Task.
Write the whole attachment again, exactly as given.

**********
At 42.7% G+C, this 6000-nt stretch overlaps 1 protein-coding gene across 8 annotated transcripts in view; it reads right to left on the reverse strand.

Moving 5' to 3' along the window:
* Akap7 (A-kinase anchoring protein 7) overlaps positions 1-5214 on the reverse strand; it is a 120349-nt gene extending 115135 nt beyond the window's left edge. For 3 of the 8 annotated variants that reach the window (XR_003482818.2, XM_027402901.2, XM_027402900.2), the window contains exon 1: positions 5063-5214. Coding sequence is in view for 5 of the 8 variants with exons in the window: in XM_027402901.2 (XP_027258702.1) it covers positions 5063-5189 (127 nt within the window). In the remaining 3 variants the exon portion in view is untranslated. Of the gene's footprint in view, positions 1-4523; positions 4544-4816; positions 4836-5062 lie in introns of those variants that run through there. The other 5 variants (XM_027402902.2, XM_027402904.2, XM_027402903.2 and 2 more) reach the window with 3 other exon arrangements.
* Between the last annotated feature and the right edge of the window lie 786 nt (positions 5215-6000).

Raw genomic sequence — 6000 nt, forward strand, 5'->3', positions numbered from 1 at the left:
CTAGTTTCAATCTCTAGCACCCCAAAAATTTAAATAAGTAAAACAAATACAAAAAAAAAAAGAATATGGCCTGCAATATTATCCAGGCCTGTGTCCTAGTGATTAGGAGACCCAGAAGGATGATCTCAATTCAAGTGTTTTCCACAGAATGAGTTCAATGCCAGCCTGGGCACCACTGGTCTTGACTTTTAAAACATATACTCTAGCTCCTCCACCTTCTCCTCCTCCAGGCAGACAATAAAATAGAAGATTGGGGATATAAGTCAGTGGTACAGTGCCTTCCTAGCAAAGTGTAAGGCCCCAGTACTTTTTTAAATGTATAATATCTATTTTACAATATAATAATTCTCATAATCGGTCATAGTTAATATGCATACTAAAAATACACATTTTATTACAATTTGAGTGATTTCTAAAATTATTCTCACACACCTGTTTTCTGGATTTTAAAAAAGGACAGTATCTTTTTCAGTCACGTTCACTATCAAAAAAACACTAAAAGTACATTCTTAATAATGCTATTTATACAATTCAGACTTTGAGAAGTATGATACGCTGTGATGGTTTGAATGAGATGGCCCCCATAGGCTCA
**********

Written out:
At 42.7% G+C, this 6000-nt stretch overlaps 1 protein-coding gene across 8 annotated transcripts in view; it reads right to left on the reverse strand.

Moving 5' to 3' along the window:
* Akap7 (A-kinase anchoring protein 7) overlaps positions 1-5214 on the reverse strand; it is a 120349-nt gene extending 115135 nt beyond the window's left edge. For 3 of the 8 annotated variants that reach the window (XR_003482818.2, XM_027402901.2, XM_027402900.2), the window contains exon 1: positions 5063-5214. Coding sequence is in view for 5 of the 8 variants with exons in the window: in XM_027402901.2 (XP_027258702.1) it covers positions 5063-5189 (127 nt within the window). In the remaining 3 variants the exon portion in view is untranslated. Of the gene's footprint in view, positions 1-4523; positions 4544-4816; positions 4836-5062 lie in introns of those variants that run through there. The other 5 variants (XM_027402902.2, XM_027402904.2, XM_027402903.2 and 2 more) reach the window with 3 other exon arrangements.
* Between the last annotated feature and the right edge of the window lie 786 nt (positions 5215-6000).

Raw genomic sequence — 6000 nt, forward strand, 5'->3', positions numbered from 1 at the left:
CTAGTTTCAATCTCTAGCACCCCAAAAATTTAAATAAGTAAAACAAATACAAAAAAAAAAAGAATATGGCCTGCAATATTATCCAGGCCTGTGTCCTAGTGATTAGGAGACCCAGAAGGATGATCTCAATTCAAGTGTTTTCCACAGAATGAGTTCAATGCCAGCCTGGGCACCACTGGTCTTGACTTTTAAAACATATACTCTAGCTCCTCCACCTTCTCCTCCTCCAGGCAGACAATAAAATAGAAGATTGGGGATATAAGTCAGTGGTACAGTGCCTTCCTAGCAAAGTGTAAGGCCCCAGTACTTTTTTAAATGTATAATATCTATTTTACAATATAATAATTCTCATAATCGGTCATAGTTAATATGCATACTAAAAATACACATTTTATTACAATTTGAGTGATTTCTAAAATTATTCTCACACACCTGTTTTCTGGATTTTAAAAAAGGACAGTATCTTTTTCAGTCACGTTCACTATCAAAAAAACACTAAAAGTACATTCTTAATAATGCTATTTATACAATTCAGACTTTGAGAAGTATGATACGCTGTGATGGTTTGAATGAGATGGCCCCCATAGGCTCA